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New Delhi: The latest report on the administration of Aadhaar by the Comptroller and Auditor General (CAG) highlights the related deficiencies on the part of the Unique Identification Authority of India (UIDAI) in securing the data of the world’s largest biometric identification system.

UIDAI was “neither able to obtain the necessary assurance” that the information systems of entities involved in the authentication ecosystem – Requesting Entities (REs) and Authentication Service Agencies (ASAs) – were in compliance with its prescribed standards. Reports, and auditing by the bodies authorized thereto “nor ensured”.

 

UIDAI has thus failed to perform a basic function with which it is entrusted – Regulation 12 of the Aadhaar (Authentication) Regulation entrusts the identification authority with the responsibility of verifying the information provided by the RE and ASA.

While the proportion of audited REs out of the entire pool increased from 36% in 2016-17 to around 56% in 2018-19, the proportion of audited ASAs remained below 50%. As of March 21, most REs were private parties. So, if there is no progress since the audit levels of 2018-19, there should be a lot of red signals about UIDAI’s data security management. This does not mean that the issue of data security is limited to private companies; The identifying authority should ensure that both private and public entities participate in the annual audit process.

 

Even if UIDAI has discretionary powers to issue exemptions, such use cases should be made public in advance and based on well-defined benchmarks, the CAG said in its report.

UIDAI was unable to assure on the security of “accessing and storing RE and ASA” personal information of Aadhaar users through unregistered biometric devices (used before April 2018). Similarly, despite the fact that UIDAI implemented dedicated vault storage of all Aadhaar numbers and related data collected by listed companies in 2017—with consequences for non-compliance—it failed to satisfy the CAG that it had The entities involved were following due process. According to the CAG, the UIDAI “did not evolve any measures/systems to confirm that the entities involved adhere to the protocols and relied solely on the report submitted subsequently”.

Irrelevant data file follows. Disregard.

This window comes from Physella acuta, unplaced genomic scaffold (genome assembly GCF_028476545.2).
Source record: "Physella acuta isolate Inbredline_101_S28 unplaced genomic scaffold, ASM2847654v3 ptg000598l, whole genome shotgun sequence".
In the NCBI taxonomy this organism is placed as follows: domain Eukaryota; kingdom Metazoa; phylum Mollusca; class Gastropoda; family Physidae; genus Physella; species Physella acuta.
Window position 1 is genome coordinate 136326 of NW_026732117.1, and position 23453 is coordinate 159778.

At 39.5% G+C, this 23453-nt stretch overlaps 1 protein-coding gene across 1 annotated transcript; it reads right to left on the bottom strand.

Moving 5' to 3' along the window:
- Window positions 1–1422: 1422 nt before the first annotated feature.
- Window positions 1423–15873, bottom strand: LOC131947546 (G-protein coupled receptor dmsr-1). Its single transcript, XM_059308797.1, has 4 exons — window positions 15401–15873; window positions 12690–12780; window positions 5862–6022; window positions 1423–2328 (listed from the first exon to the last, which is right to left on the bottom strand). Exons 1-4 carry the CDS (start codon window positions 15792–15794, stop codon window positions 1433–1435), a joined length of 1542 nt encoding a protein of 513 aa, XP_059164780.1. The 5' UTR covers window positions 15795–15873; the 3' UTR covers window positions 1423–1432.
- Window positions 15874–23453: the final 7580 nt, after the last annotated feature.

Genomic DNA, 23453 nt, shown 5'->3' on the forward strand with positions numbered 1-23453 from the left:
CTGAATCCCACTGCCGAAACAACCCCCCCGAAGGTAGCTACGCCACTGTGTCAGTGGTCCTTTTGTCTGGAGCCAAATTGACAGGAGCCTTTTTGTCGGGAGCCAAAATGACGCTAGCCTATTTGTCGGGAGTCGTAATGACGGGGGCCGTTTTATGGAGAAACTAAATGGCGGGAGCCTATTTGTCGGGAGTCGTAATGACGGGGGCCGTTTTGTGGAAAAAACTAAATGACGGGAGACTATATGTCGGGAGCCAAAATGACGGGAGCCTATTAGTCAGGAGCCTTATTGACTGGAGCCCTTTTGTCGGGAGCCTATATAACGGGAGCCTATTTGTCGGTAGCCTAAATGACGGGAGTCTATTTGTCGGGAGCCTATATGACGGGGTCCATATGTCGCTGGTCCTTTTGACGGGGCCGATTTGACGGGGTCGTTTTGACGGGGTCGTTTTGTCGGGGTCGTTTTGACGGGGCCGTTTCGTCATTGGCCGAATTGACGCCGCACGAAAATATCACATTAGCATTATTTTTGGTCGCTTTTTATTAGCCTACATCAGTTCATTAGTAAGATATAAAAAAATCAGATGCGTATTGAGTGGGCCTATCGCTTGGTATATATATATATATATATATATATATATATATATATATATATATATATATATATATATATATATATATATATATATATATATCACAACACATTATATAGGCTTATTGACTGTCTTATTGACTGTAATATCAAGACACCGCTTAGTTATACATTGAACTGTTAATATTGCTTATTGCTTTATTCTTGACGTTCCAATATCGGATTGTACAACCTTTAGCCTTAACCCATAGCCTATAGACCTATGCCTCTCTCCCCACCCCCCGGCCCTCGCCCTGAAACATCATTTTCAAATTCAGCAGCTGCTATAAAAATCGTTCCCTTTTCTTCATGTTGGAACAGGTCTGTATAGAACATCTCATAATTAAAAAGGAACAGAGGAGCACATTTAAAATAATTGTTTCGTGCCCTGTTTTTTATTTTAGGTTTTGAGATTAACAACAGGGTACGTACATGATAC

These are serious cases of the identity authority failing to fulfill its obligation to ensure data security. The CAG audit also highlighted the lack of a system to check the compliance of an Aadhaar applicant with the residence requirements of the Aadhaar Act. The large number of cancellations of “duplicate” Aadhaar violates the core goal of the Aadhaar system of establishing uniqueness of identity, and the large number of voluntary modifications of biometric data is evidence of low registration quality.

There is no argument that Aadhaar has been a game changer for India, as seen by the JAM system, which has helped curb subsidy leakages and better targeting for government benefits. The Aadhaar-enabled payment system has resulted in greater financial inclusion. One of its kind unique ID has also accelerated the process of passport. However, there is a need to increase public confidence.

As pointed out by the CAG, UIDAI has fallen short on several points, all of which would erode such trust. Apart from improving the curriculum, UIDAI should also actively develop trust by increasing transparency in the monitoring of the ecosystem. The government can play a facilitating role if it so desires, as Section 50 of the Aadhaar Act allows it to offer UIDAI policy guidelines that the authority should follow. Given that UIDAI has sought exemption from the purview of the Personal Data Privacy Act, if it is adopted, it may be in the interest of maintaining public confidence in the Aadhaar system that UID holders will be provided with a strong and secure The ecosystem is assured.

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